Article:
Boltz v. Jones et al

Filing 12

TEMPORARY RESTRAINING ORDER. Dfts are restrained from executing John Albert Boltz until a date after 6/28/06, the date on which plf's mtn for a preliminary injunction will be heard at 9:00 AM. In open court, the court established a briefing sc hedule. Counsel are reminded that their yet-to-be filed brief should address the issue of whether there is any basis, in any event, for further delay of the execution (as distinguished from relief addressed to the method of execution). Signed by Judge Stephen P. Friot on 6/1/06. (llg)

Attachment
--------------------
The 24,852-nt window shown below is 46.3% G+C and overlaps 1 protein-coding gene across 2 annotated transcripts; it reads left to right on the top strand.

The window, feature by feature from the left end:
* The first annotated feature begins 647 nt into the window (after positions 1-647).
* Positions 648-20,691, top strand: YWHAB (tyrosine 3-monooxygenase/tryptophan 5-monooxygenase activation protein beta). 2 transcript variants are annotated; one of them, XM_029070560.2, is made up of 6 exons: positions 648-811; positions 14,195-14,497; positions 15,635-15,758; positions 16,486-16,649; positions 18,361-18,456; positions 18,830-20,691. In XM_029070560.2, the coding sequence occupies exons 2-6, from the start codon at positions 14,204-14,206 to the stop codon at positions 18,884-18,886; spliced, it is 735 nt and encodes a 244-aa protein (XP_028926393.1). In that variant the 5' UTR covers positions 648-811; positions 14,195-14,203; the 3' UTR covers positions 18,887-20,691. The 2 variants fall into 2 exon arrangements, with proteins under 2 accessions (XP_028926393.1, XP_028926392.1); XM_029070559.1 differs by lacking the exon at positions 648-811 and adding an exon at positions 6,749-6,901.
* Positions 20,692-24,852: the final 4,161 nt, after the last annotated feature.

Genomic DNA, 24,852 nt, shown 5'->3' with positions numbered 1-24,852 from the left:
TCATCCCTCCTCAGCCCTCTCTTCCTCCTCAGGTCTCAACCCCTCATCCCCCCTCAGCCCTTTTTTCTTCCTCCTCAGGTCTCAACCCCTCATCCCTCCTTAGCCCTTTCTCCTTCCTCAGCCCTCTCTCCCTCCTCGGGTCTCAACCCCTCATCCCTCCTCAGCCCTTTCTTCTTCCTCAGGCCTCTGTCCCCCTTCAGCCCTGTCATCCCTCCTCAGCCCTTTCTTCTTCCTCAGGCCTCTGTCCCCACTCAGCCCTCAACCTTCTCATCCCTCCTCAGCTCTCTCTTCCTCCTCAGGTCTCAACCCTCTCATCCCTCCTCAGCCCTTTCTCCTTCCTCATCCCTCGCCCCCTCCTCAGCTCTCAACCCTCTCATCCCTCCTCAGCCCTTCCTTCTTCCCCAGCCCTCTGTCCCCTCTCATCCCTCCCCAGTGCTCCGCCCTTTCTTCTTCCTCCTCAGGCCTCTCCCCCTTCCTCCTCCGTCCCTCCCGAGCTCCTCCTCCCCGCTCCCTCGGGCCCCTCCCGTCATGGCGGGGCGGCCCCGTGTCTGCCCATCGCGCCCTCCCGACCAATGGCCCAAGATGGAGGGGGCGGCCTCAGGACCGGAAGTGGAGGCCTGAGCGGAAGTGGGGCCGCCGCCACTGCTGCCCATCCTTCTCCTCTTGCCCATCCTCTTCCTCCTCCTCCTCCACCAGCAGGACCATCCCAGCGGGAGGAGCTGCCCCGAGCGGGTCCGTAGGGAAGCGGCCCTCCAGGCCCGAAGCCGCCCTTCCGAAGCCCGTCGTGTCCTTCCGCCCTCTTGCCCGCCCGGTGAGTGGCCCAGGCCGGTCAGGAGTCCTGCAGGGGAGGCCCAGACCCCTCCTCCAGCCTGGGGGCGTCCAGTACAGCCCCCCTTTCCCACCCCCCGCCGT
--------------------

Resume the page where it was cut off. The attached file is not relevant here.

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Boltz v. Jones et al Doc. 12 Case 5:06-cv-00587-F Document 12 Filed 06/01/2006 Page 1 of 8 IN THE UNITED STATES DISTRICT COURT FOR THE WESTERN DISTRICT OF OKLAHOMA JOHN ALBERT BOLTZ, Plaintiff, vs. JUSTIN JONES, et al., Defendants. ) ) ) ) ) ) ) ) ) Case No. CIV-06-0587-F TEMPORARY RESTRAINING ORDER "Plaintiff's Motion for Temporary Restraining Order and/or Permanent Injunction," filed May 30, 2006, is before the court. (Doc. no. 2) Defendant has filed a written response objecting to the motion and a full hearing was held today on the motion. Although the motion refers to both a temporary restraining order and a permanent injunction, the only aspect of the motion now before the court is the request for a temporary restraining order. Specifically, plaintiff seeks a temporary restraining order prohibiting the State of Oklahoma from executing plaintiff using the challenged protocol for administering a lethal injection. Absent relief, plaintiff's execution is scheduled for 6 p.m. today. Plaintiff moves for a temporary restraining order under Rule 65, Fed. R. Civ. P. The criteria for entry of a TRO with notice or a preliminary injunction are the same. See, Kansas Hospital Association v. Whiteman, 835 F. Supp. 1548, 1551 (D. Kan. 1993) (noting that to obtain a temporary restraining order or a preliminary injunction the movant has the burden of establishing four criteria). As restated in that case from Tenth Circuit authorities, the movant has the burden of establishing that 1) Dockets.Justia.com Case 5:06-cv-00587-F Document 12 Filed 06/01/2006 Page 2 of 8 the party seeking the order will suffer irreparable injury unless the injunction issues, 2) the threatened injury to the moving party outweighs whatever damage the proposed injunction may cause the opposing party, 3) the injunction, if issued, would not be adverse to the public interest, and 4) there is a substantial likelihood that the moving party will eventually prevail on the merits. Id. at 551-52. If the moving party satisfies the first three elements, the standard for meeting the fourth requirement, likelihood of success on the merits, generally becomes more lenient. Id. at 552. In such a case, the movant need only show that the issues are so serious, substantial, difficult, and doubtful as to make them a fair ground for litigation. Id. These standards are well established by numerous Tenth Circuit cases, including Star Fuel Marts, LLC v. Sam's East, Inc., 362 F.3d 639, 653 (10th Cir. 2004). In Star Fuel Marts the Tenth Circuit stated, "The Tenth Circuit has adopted the Second Circuit's liberal definition of probability of success. Accordingly, where the moving party has established that the three harm factors tip decidedly in its favor, the probability of success requirement is relaxed. In such cases, the movant need only show questions going to the merits so serious, substantial, difficult and doubtful, as to make them a fair ground for litigation." Id. at 652-533, citations and quotations omitted. Additionally, in Nelson v. Campbell, 541 U.S. 637 (2004), the Supreme Court stated that a district court must consider not only the likelihood of success on the merits and the relative harms to the parties, but also the extent to which the inmate has delayed unnecessarily in bringing the claim similar to the claim brought in the instant case. Id. at 649-50. In Nelson, the Supreme Court further noted that the state has a significant interest in enforcing its criminal judgments and that there is a strong equitable presumption against the grant of a stay where a claim could have been -2- Case 5:06-cv-00587-F Document 12 Filed 06/01/2006 Page 3 of 8 brought at such a time as to allow consideration of the merits without requiring entry of a stay. Id. In reaching the determinations stated in this order, the court has applied the requirements of Nelson v. Campbell. Indeed, the requirements of Nelson v. Campbell temper the court's consideration of the criteria described below.1 1. Irreparable Injury Plaintiff's alleged injury is the "conscious suffering and pain by the condemned inmate" which plaintiff asserts he will suffer during his execution if the State of Oklahoma proceeds with its execution by lethal injection protocols. (Complaint, p. 2, 3.) Plaintiff alleges that Oklahoma's lethal injection protocol "does not in fact result in a quick, painless death; but rather implementation of the protocol carries a very high risk that Plaintiff will be paralyzed during the process and suffer excruciating pain while being unable to communicate or move." (Complaint, p. 6, 19.) Plaintiff further alleges "a significant risk of agonizing and prolonged pain during the execution process which will deprive plaintiff of his rights under the Fifth, Eight, and Fourteen Amendments to the United States Constitution to be free from cruel and unusual punishment." (Complaint, pp. 6-7, 21.) The court finds and concludes that the alleged injury which would be suffered by plaintiff if temporary injunctive relief is denied, is a painful and grave physical injury which, once inflicted, it would be impossible for the State or the courts to repair or redeem. Few injuries could be considered to be more "irreparable" to a person than an injury occurring during that person's execution. The court therefore finds and It should be noted preliminarily that the court, being conscious of the Tenth Circuit's May 30, 2006 Amended Order in No. 06-6174 in that court, concludes that the "speculative" element of plaintiff's challenge, as discussed in the final portion of that order, has now been alleviated by the filing of this action, and the submission of substantial supporting evidentiary materials. -31 Case 5:06-cv-00587-F Document 12 Filed 06/01/2006 Page 4 of 8 concludes that the first requirement for temporary injunctive relief, irreparable injury, has been established. It further finds that this first criterion weighs heavily in favor of granting temporary injunctive relief. 2. Threatened Injury as Balanced With Damage Injunctive Relief may Cause the State As just stated, plaintiff's alleged injury is an extremely serious and painful physical injury which plaintiff claims he will suffer during his execution. Balanced against plaintiff's alleged physical injury is the injury which would be incurred by the State as a result of temporary injunctive relief. The primary injury which the State will suffer in the event a TRO is entered is a delay in the execution of plaintiff's sentence, and the considerable burdens and costs associated with that delay. On the other hand, if the court ultimately determines this action in favor of the plaintiff, then the State's interest in the constitutional execution of its condemned criminals is served, which is an important state interest. For these reasons, the court finds and concludes that in these circumstances, the threatened injury to the plaintiff outweighs the damage which a TRO might cause to the State of Oklahoma, so that the second requirement for temporary injunctive relief is met. 3. The Injunction's Impact on the Public Interest The public has an interest in the expeditious carrying out of a sentence of execution. The public also has an interest in issues such as those raised by the complaint being raised in a timely manner rather than on the eve of execution as is the case here so that the issues may be resolved in as orderly and as considered a manner possible. As recognized by the Tenth Circuit in its recent Amended Order denying a stay of execution in Mr. Boltz's case, the state has an interest in the timely carrying out of its final criminal judgments and the public has an interest in a criminal justice -4- Case 5:06-cv-00587-F Document 12 Filed 06/01/2006 Page 5 of 8 system which works as prescribed by its elected representatives without manipulative disruptions caused by eleventh hour claims which could have been asserted earlier. (Circuit's Amended Order, No. 06-6174, at p. 9.) Furthermore, if injunctive relief is granted, the family of the victim of Mr. Boltz's crime will suffer the inevitable trauma of a last-minute delay of Mr. Boltz's execution. These public interests are substantial, so substantial that, as previously noted, the Supreme Court has stated that a district court must consider the extent to which the inmate has delayed unnecessarily in bringing the claim. Nelson v. Campbell, 541 U.S. at 649-50 (2004). The public also has an interest, however, in the constitutional execution of its condemned criminals. The public has an interest in the orderly judicial consideration of the types of issues raised in this action. At the hearing held on this date, plaintiff's counsel adequately explained, even if barely so, the delay in bringing this action. Plaintiff has not had the benefit of any provision (even though not constitutionally required) for compensated counsel to assert the claims he now asserts. Moreover, the judicial and scientific development of the factual and legal basis for the challenge now before the court is of only recent vintage. The defendants complain most emphatically of the delay since the Supreme Court's denial of certiorari on March 27, 2006. Measured against that period of delay, the equities of the matter cannot be said to clearly preponderate against a grant of provisional relief. The court's consideration of plaintiff's motion is indeed affected by the Supreme Court's emphatic admonition in Nelson v. Campbell. At this juncture, the court concludes that plaintiff has cleared that hurdle. The matter awaits orderly consideration on the merits. -5- Case 5:06-cv-00587-F Document 12 Filed 06/01/2006 Page 6 of 8 In the circumstances of this case, the court finds and concludes that the third requirement for temporary injunctive relief is met because a temporary injunction is not adverse to the public interest. 4. Likelihood that Plaintiff will Prevail on the Merits The court has found that plaintiff satisfies the first three requirements for temporary injunctive relief. It now finds that these first three elements "tip decidedly in favor of temporary injunctive relief." Star Fuel Marts, LLC v. Sam's East, Inc., 362 F.3d at 653 (10th Cir. 2004). Accordingly, the court applies a more lenient standard with regard to the fourth requirement. Id. To meet this fourth requirement, plaintiff need only show that the issues are so serious, substantial, difficult, and doubtful as to make them a fair ground for litigation. Id. Issues involving the constitutionality of protocols for execution are serious and substantial issues. They are also difficult and doubtful issues, as evidenced by the difference of opinion expressed by other courts, both state and federal, in decisions which have recently considered such issues. See, e.g., the divided views of the Sixth Circuit as stated in Alley v. Little, 2006 WL 1313365 (6th Cir. 2006) and in the dissent to the rehearing en banc in that case, 2006 WL 1320433 (6th Cir. 2006). Having reviewed the Complaint, and being generally aware of the currently divided views of other courts regarding the merit of claims similar to those made by plaintiff in this action, the court finds and concludes that the allegations asserted in this action are a fair ground for litigation. Accordingly, the fourth requirement for temporary injunctive relief is met. 5. Status of Hill as Additional Ground for Injunctive Relief Finally, the court notes the status of Hill v. McDonough, No. 05-8794, as a factor supporting temporary injunctive relief. Hill concerns whether a civil rights -6- Case 5:06-cv-00587-F Document 12 Filed 06/01/2006 Page 7 of 8 action is cognizable as a 1983 action or must be re-characterized as a successive habeas petition under 2254. At least one other court has entered a preliminary injunction in a case raising claims similar to the claims in this action, enjoining a scheduled execution until the Supreme Court decides Hill and stating that a decision is expected before June 30, 2006. (Plaintiff's first supplemental brief, Ex. 3, attaching Memorandum Order of May 9, 2006 entered in Jackson v. Stanley Taylor, et al., CIV06-0300, U.S. District of Delaware.) Conclusion Despite the burdens which a delay in Mr. Boltz's execution will cause, the criteria required for temporary injunctive relief are present in this case. A temporary restraining order prohibiting the defendants from proceeding with Mr. Boltz's execution, and thereby preserving the status quo until such time as the court can rule on a motion for preliminary injunction, will serve the interests of justice. A temporary restraining order will allow the court to hear the issues in a more developed and orderly fashion, which is, at this juncture, an overriding concern. Therefore, even presuming a strong equitable presumption against a restraining order because this case is arguably a last-minute manipulation of the judicial process, the court finds and concludes that the motion for a temporary restraining order should be granted and that the defendants should be temporarily restrained from executing Mr. Boltz through June 28, 2006. To this extent, plaintiff's motion for a temporary restraining order is GRANTED. The defendants are hereby restrained from executing John Albert Boltz until a date after June 28, 2006, the date on which plaintiff's motion for a preliminary injunction will be heard at 9 a.m. In open court, the court established a briefing schedule. Counsel are reminded that their yet-to-be filed brief -7- Case 5:06-cv-00587-F Document 12 Filed 06/01/2006 Page 8 of 8 should address the issue of whether there is any basis, in any event, for further delay of the execution (as distinguished from relief addressed to the method of execution). Dated this 1st day of June, 2006. 06-0587p005(pub).wpd -8-